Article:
Objective: Permanent interstitial brachytherapy is an ideal yet underutilized treatment modality for accessible, small volume gynecological malignancies. We present early clinical results utilizing a new permanent isotope, Cs-131.
Methods: A retrospective review was performed evaluating patients treated with Cs-131 permanent interstitial radiation at our institution from July 2011 through June 2013. Doses were most commonly prescribed and calculated to a depth of 5mm using Paterson-Parker planar implant rules for Au-198. This activity was converted to air-kerma strength (U). A conversion factor of 1.1 was applied based on RBE calculations, clinical observation and experience.
Results: 14 patients were identified among whom 17 Cs-131 implants were performed. Seven patients were implanted as sole therapy, and a median dose of 50 Gy was delivered. Ten implants were performed as boost within a more extensive radiation treatment plan. In these patients, a median implant dose of 27.5 Gy was used and the median total dose delivered in combination was 78.25 Gy. After a median follow up of 12 months, the actuarial local control rate was 84.4%. A very low level of grade 1-3 reactions was observed with no fistula formations or other severe side effects.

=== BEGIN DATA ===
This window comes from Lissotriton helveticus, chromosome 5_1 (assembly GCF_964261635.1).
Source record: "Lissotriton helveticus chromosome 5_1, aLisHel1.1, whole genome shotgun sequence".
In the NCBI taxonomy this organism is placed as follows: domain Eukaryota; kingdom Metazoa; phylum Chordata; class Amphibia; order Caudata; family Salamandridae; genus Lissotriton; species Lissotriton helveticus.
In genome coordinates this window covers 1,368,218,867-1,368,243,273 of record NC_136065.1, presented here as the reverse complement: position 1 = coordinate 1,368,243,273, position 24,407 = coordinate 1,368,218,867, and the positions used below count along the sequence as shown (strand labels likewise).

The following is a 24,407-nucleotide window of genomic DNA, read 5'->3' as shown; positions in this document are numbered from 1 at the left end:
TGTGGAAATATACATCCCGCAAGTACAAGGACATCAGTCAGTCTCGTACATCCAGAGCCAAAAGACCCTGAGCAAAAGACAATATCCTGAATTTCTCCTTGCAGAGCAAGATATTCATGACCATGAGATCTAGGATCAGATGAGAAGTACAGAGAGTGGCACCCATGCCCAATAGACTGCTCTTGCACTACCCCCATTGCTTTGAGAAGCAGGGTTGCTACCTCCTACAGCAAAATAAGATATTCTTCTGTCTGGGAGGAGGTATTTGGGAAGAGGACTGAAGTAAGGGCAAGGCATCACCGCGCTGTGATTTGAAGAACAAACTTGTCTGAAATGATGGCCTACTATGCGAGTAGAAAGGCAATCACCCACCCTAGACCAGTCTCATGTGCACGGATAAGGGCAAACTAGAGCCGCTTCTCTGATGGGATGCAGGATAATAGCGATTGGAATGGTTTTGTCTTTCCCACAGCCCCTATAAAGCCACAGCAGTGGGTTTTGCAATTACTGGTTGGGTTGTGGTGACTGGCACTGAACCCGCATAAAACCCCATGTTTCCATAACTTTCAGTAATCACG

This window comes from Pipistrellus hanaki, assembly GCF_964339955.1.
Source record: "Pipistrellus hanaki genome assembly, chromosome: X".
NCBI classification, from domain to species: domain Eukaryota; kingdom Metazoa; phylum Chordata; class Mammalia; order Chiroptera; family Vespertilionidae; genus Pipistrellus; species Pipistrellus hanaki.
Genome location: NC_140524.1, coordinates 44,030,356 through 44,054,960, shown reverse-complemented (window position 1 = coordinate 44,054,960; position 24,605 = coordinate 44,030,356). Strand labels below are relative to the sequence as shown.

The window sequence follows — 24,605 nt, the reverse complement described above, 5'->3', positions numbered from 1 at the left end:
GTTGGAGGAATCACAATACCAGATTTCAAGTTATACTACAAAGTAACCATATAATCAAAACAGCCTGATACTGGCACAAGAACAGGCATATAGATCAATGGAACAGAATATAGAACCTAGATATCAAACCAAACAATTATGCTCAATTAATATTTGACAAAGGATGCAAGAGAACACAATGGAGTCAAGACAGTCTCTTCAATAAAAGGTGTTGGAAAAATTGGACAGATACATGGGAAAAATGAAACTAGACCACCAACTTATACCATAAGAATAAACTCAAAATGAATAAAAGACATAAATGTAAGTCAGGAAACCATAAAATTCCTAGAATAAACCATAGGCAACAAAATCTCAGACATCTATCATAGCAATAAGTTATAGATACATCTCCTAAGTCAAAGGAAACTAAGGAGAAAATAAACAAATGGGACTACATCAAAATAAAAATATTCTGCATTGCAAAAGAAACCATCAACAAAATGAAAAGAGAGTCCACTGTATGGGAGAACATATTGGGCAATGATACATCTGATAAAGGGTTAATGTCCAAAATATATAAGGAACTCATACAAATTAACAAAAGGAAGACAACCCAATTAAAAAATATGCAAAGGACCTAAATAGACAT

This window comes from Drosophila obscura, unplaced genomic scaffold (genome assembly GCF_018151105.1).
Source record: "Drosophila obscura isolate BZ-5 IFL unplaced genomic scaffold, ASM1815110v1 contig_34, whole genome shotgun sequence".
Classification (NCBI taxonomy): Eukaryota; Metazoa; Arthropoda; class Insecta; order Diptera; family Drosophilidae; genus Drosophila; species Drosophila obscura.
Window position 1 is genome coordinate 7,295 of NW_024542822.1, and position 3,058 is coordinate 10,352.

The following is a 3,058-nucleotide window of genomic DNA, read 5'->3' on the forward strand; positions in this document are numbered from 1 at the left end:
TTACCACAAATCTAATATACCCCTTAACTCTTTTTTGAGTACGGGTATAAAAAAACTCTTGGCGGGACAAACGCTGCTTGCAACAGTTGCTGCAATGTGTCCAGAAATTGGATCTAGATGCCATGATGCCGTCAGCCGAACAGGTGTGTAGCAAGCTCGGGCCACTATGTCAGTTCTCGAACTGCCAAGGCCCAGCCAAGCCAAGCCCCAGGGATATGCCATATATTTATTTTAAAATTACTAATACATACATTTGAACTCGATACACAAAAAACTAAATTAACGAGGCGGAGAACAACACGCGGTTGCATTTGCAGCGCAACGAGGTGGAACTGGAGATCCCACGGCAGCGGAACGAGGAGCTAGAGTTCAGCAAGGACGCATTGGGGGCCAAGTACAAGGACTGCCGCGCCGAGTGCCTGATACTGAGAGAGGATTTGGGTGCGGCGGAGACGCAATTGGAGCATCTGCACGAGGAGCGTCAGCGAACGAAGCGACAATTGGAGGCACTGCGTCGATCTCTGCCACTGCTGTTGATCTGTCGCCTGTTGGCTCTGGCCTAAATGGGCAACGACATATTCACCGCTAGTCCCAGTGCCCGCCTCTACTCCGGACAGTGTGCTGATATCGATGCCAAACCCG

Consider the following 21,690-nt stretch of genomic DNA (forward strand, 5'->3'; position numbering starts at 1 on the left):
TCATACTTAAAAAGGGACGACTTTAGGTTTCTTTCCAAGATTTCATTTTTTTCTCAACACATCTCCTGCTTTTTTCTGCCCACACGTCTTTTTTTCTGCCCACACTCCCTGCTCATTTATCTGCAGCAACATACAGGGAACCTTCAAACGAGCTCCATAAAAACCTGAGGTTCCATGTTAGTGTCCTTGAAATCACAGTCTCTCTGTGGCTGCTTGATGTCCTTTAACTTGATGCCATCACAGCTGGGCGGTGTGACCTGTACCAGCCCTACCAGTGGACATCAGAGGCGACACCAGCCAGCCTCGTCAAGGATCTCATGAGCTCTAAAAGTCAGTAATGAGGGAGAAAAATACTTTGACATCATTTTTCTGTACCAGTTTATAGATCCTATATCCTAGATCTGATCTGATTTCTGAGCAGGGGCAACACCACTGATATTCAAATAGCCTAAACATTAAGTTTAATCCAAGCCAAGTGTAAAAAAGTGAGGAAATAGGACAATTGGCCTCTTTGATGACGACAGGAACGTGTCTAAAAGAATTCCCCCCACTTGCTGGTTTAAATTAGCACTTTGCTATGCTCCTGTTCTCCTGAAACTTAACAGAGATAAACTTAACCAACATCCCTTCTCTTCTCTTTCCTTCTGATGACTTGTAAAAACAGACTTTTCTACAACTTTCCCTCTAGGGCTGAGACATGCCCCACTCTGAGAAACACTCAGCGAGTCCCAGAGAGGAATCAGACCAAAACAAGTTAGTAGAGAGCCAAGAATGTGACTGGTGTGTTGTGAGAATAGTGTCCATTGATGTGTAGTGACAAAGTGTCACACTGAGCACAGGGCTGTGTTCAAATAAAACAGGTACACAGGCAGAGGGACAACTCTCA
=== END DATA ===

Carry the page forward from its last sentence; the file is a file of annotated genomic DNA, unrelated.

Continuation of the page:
Conclusions: Permanent interstitial brachytherapy with Cs-131 was well tolerated with favorable early results compared to other series. Cs-131 has multiple favorable properties, including minimal radiation exposure to treating staff, and should be considered as a therapeutic option in appropriately selected patients. A methodology for dose prescription, calculation of radioactivity required and distribution of the isotope is also presented.
Keywords: Brachytherapy; Cs-131; Gynecologic cancer; Interstitial radiation; Radiation implant; Re-irradiation.
Copyright © 2014 The Authors. Published by Elsevier Inc. All rights reserved.